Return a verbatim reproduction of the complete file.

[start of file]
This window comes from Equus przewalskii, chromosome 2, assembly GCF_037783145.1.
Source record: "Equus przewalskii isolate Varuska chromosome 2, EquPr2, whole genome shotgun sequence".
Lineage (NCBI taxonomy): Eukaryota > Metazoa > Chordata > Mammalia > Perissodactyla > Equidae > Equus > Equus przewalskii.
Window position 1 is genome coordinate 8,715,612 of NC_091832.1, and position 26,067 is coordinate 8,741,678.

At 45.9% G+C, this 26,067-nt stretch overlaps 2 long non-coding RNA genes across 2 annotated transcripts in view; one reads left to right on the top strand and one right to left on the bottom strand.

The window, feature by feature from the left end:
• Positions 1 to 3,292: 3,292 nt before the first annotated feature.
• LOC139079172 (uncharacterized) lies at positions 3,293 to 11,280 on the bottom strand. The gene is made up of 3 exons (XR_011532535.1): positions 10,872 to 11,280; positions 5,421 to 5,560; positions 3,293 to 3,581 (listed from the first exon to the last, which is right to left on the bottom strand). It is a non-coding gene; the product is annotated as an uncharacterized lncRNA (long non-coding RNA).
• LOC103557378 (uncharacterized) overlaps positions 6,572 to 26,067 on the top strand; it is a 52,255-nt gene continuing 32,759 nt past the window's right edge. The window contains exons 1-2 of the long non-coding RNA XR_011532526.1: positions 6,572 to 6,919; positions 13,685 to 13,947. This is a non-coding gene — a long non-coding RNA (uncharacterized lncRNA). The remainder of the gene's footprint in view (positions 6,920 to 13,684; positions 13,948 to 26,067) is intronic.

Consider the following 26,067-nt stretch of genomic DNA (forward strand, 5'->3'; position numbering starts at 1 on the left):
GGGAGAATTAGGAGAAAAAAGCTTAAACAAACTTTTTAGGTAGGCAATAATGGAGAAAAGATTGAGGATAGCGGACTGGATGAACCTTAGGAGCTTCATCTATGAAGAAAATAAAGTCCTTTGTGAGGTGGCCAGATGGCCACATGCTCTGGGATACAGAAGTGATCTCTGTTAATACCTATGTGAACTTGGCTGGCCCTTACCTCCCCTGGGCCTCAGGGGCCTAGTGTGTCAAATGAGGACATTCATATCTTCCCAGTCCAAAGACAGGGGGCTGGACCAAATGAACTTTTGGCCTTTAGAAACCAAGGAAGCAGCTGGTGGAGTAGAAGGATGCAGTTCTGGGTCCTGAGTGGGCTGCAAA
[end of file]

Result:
This window comes from Equus przewalskii, chromosome 2, assembly GCF_037783145.1.
Source record: "Equus przewalskii isolate Varuska chromosome 2, EquPr2, whole genome shotgun sequence".
Lineage (NCBI taxonomy): Eukaryota > Metazoa > Chordata > Mammalia > Perissodactyla > Equidae > Equus > Equus przewalskii.
Window position 1 is genome coordinate 8,715,612 of NC_091832.1, and position 26,067 is coordinate 8,741,678.

At 45.9% G+C, this 26,067-nt stretch overlaps 2 long non-coding RNA genes across 2 annotated transcripts in view; one reads left to right on the top strand and one right to left on the bottom strand.

The window, feature by feature from the left end:
• Positions 1 to 3,292: 3,292 nt before the first annotated feature.
• LOC139079172 (uncharacterized) lies at positions 3,293 to 11,280 on the bottom strand. The gene is made up of 3 exons (XR_011532535.1): positions 10,872 to 11,280; positions 5,421 to 5,560; positions 3,293 to 3,581 (listed from the first exon to the last, which is right to left on the bottom strand). It is a non-coding gene; the product is annotated as an uncharacterized lncRNA (long non-coding RNA).
• LOC103557378 (uncharacterized) overlaps positions 6,572 to 26,067 on the top strand; it is a 52,255-nt gene continuing 32,759 nt past the window's right edge. The window contains exons 1-2 of the long non-coding RNA XR_011532526.1: positions 6,572 to 6,919; positions 13,685 to 13,947. This is a non-coding gene — a long non-coding RNA (uncharacterized lncRNA). The remainder of the gene's footprint in view (positions 6,920 to 13,684; positions 13,948 to 26,067) is intronic.

Consider the following 26,067-nt stretch of genomic DNA (forward strand, 5'->3'; position numbering starts at 1 on the left):
GGGAGAATTAGGAGAAAAAAGCTTAAACAAACTTTTTAGGTAGGCAATAATGGAGAAAAGATTGAGGATAGCGGACTGGATGAACCTTAGGAGCTTCATCTATGAAGAAAATAAAGTCCTTTGTGAGGTGGCCAGATGGCCACATGCTCTGGGATACAGAAGTGATCTCTGTTAATACCTATGTGAACTTGGCTGGCCCTTACCTCCCCTGGGCCTCAGGGGCCTAGTGTGTCAAATGAGGACATTCATATCTTCCCAGTCCAAAGACAGGGGGCTGGACCAAATGAACTTTTGGCCTTTAGAAACCAAGGAAGCAGCTGGTGGAGTAGAAGGATGCAGTTCTGGGTCCTGAGTGGGCTGCAAA